NCEES Approves Computer-Based Testing for PE, PS Exams
The state licensing boards that compose , the organization that develops and administers the exams used for engineering and surveying licensure throughout the U.S., have voted to begin converting the PE and PS exams to a computer-based format.
The unanimous decision was made during the 2012 NCEES annual meeting, held Aug. 22–25 in St. Louis. It follows a 2010 decision to convert the FE and FS exams to computer-based testing, a transition that will be completed in January 2014.
The PE exams will be converted to CBT in 2015 at the earliest, but as NCEES Executive Director Jerry Carter explained, the transition will be paced for each exam. “We offer 25 different PE exams in 17 different engineering disciplines, and NCEES will review each exam individually to determine what it needs to move to CBT,” he said. “The language approved by the Council is ‘at the earliest feasible date,’ and NCEES will move carefully and deliberately with each conversion to ensure that the exam continues to reliably measure professional competence.”
There is no set time for converting the PS exam to a computer-based administration, but Carter explained that NCEES wants to gain experience with computer-based testing for the FE and FS exams before it moves another exam to the new format. Carter also noted the advantages, including greater scheduling flexibility for candidates, more uniformity in testing conditions and enhanced security for exam content.
The PE or PS exam is typically the last step in the engineering or surveying licensure process. Over 25,000 candidates took the PE exam in the past year, which included October and April administrations. Over 1,200 examinees took the PS exam during the same period.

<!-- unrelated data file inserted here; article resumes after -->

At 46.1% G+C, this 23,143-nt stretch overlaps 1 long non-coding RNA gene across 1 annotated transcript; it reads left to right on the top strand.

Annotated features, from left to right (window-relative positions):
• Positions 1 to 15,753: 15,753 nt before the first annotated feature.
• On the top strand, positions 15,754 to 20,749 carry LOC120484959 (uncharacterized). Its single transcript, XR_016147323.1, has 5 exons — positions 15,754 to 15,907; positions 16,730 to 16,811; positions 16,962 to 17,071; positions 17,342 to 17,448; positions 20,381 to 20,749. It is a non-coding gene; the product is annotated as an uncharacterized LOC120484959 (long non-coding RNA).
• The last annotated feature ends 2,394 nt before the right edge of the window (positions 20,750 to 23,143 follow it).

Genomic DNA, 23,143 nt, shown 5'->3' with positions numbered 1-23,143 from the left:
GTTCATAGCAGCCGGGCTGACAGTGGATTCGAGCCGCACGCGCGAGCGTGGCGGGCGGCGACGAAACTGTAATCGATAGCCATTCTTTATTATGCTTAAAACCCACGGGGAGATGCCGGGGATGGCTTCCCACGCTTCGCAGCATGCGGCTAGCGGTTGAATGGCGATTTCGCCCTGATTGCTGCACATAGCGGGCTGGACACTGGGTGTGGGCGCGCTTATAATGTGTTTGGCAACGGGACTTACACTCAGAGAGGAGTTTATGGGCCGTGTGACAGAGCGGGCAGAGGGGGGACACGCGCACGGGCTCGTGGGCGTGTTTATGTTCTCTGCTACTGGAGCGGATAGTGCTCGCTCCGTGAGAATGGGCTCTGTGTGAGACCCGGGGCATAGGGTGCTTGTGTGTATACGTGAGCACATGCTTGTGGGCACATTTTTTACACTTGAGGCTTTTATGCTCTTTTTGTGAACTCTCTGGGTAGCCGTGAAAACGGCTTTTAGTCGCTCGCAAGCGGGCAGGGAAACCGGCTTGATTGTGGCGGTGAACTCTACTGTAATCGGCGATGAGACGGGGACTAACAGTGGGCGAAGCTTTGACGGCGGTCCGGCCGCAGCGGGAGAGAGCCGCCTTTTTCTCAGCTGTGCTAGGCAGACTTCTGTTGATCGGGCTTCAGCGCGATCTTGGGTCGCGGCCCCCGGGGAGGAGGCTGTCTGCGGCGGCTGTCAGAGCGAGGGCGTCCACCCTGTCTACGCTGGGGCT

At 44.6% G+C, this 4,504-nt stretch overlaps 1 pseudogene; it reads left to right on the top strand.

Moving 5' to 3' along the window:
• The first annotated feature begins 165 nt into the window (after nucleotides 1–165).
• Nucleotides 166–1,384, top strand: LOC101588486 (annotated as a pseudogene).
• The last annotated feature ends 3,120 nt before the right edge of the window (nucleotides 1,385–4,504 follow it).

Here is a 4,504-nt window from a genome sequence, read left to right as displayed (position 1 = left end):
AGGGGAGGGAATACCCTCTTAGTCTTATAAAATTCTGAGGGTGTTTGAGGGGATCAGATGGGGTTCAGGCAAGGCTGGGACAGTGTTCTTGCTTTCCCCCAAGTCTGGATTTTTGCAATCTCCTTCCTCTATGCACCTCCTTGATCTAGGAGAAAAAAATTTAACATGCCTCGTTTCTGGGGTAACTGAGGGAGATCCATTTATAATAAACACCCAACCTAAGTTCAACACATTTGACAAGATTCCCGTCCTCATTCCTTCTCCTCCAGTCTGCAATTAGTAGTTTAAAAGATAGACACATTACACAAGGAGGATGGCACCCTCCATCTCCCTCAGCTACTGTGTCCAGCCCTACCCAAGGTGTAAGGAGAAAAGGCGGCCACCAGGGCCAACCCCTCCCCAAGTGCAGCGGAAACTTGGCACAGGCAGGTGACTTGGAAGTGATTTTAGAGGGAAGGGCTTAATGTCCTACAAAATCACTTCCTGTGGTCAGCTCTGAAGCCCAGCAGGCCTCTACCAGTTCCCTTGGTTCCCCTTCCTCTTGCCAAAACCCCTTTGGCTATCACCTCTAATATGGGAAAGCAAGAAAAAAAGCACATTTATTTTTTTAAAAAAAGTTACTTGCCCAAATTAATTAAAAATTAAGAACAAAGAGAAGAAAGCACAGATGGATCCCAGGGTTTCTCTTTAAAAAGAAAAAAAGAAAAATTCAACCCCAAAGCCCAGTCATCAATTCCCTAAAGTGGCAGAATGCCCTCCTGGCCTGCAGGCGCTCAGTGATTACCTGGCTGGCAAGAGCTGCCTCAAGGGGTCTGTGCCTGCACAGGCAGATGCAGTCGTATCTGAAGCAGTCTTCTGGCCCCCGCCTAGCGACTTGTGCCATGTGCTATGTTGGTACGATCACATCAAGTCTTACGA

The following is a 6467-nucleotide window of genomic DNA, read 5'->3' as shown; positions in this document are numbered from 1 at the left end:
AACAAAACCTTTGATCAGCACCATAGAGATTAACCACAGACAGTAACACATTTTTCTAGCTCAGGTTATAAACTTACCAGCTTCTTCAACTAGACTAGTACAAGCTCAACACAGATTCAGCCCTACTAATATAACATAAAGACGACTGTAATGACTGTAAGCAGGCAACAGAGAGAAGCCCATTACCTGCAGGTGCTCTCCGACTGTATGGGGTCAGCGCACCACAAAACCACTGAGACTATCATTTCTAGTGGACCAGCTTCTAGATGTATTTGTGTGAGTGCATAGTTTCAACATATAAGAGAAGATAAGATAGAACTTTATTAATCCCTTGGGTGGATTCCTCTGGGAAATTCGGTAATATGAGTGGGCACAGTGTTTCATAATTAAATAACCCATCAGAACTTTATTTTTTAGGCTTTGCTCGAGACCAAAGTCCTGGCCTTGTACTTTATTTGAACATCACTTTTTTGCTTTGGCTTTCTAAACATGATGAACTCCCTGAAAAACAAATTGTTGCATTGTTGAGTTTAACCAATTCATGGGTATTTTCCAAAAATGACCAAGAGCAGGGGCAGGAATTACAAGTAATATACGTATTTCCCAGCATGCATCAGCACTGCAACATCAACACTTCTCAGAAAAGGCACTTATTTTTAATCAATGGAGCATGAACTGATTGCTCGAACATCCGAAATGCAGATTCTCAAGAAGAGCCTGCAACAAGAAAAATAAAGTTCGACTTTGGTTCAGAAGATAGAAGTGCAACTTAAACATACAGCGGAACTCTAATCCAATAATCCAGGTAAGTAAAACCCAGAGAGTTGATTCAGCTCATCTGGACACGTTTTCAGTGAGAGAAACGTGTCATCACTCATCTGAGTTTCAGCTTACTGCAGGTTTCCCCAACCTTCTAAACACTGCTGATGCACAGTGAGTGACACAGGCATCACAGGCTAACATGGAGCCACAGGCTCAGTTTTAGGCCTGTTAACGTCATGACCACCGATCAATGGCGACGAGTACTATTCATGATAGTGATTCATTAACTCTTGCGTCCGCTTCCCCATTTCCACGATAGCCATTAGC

Among other actions taken at the annual meeting, NCEES member boards expressed their support for strengthening licensure’s protections by applying them toward engineered products and systems. They approved an amendment to the NCEES Model Law to require responsible charge of a licensed engineer over the engineering design of buildings, structures, products, machines, processes and systems that can affect the public health, safety and welfare. The amendment is a response to provisions in many state laws, known as industrial exemptions, which exempt firms that manufacture products from requiring a P.E. to oversee their design.
“The newly added requirement is subject to implementation at the state level,” Carter said. “But adding it to the Model Law—which serves as a best-practice model for state laws—demonstrates the boards’ commitment to protecting the American public.”
Full details on all motions considered during the annual meeting will be included in the official minutes, which will be published later this year.